Given their pegged exchange rate regimes, Gulf Cooperation Council (GCC) countries usually adjust their policy rates to match shifting U.S. monetary policy. This raises the important question of how changes in U.S. monetary policy affect banks in the GCC. We use bank-level panel data, exploiting variation across banks within countries, to isolate the impact of changing U.S. interest rates on GCC banks funding costs, asset rates, and profitability. We find stronger pass-through from U.S. monetary policy to liability rates than to asset rates and bank profitability, largely reflecting funding structures. In addition, we explore the role of shifts in the quantity of bank liabilities as policy rates change and the role of large banks with relatively stable funding costs to explain these findings.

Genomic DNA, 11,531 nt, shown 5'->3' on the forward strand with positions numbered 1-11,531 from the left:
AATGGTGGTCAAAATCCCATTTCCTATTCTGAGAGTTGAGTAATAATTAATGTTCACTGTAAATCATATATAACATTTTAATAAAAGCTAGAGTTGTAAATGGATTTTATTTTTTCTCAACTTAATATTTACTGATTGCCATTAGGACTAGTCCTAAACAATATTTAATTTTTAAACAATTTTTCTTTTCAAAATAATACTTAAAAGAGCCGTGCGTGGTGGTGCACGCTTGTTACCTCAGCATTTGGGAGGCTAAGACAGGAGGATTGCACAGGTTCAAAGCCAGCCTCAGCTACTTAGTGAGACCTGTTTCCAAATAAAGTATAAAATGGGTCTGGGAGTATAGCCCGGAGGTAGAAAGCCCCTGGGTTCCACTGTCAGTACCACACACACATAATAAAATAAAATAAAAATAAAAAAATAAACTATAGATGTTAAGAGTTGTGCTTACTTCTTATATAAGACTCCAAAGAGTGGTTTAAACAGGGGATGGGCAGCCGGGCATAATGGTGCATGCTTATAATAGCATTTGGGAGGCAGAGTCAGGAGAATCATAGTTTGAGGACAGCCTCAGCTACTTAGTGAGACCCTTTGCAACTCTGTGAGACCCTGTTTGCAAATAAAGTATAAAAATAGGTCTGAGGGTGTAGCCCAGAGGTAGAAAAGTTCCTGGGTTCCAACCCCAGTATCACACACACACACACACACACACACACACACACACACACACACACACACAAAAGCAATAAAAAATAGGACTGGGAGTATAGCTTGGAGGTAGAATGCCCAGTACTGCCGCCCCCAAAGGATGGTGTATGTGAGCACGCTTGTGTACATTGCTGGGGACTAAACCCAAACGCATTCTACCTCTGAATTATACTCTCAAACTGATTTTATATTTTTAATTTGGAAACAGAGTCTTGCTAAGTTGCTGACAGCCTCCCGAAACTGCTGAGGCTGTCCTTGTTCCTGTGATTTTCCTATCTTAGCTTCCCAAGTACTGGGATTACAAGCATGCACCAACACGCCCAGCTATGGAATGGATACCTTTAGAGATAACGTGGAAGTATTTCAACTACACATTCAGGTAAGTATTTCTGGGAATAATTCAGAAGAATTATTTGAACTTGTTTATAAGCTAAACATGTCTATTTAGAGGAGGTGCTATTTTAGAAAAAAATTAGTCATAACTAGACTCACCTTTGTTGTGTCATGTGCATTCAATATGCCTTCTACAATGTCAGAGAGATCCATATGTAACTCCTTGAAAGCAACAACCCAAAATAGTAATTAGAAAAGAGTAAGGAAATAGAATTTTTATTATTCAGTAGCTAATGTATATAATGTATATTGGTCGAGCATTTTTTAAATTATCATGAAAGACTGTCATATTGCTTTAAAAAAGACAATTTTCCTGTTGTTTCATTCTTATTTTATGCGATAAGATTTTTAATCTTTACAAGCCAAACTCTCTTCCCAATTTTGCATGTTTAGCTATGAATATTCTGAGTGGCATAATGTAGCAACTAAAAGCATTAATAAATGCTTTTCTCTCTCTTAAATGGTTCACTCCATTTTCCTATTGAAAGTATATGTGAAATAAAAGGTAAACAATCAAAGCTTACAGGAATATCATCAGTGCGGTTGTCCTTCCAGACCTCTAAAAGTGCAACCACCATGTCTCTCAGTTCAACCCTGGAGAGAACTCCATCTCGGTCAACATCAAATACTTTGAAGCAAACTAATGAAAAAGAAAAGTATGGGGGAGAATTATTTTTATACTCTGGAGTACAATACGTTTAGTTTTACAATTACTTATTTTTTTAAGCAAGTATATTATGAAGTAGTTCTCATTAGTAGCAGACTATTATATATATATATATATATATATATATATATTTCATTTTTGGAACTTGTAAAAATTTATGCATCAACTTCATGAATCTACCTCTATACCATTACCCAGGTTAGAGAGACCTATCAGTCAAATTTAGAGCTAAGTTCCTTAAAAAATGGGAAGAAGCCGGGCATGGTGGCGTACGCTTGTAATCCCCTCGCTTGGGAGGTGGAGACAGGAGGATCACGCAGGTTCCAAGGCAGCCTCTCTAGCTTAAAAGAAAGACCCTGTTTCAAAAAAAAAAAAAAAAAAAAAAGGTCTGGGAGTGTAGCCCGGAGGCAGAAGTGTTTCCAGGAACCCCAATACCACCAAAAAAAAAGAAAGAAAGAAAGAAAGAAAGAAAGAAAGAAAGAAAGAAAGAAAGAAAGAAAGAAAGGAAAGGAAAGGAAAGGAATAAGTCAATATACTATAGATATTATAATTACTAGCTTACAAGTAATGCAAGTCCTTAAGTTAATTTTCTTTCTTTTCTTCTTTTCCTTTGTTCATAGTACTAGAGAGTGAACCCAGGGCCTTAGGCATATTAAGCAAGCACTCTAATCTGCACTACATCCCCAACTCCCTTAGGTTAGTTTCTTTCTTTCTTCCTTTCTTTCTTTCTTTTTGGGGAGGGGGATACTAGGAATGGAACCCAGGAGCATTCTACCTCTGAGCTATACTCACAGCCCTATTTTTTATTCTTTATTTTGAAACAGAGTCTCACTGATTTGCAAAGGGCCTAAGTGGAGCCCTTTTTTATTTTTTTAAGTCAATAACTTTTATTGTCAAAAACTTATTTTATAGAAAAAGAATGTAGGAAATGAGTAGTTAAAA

Source: INTERNATIONAL MONETARY FUND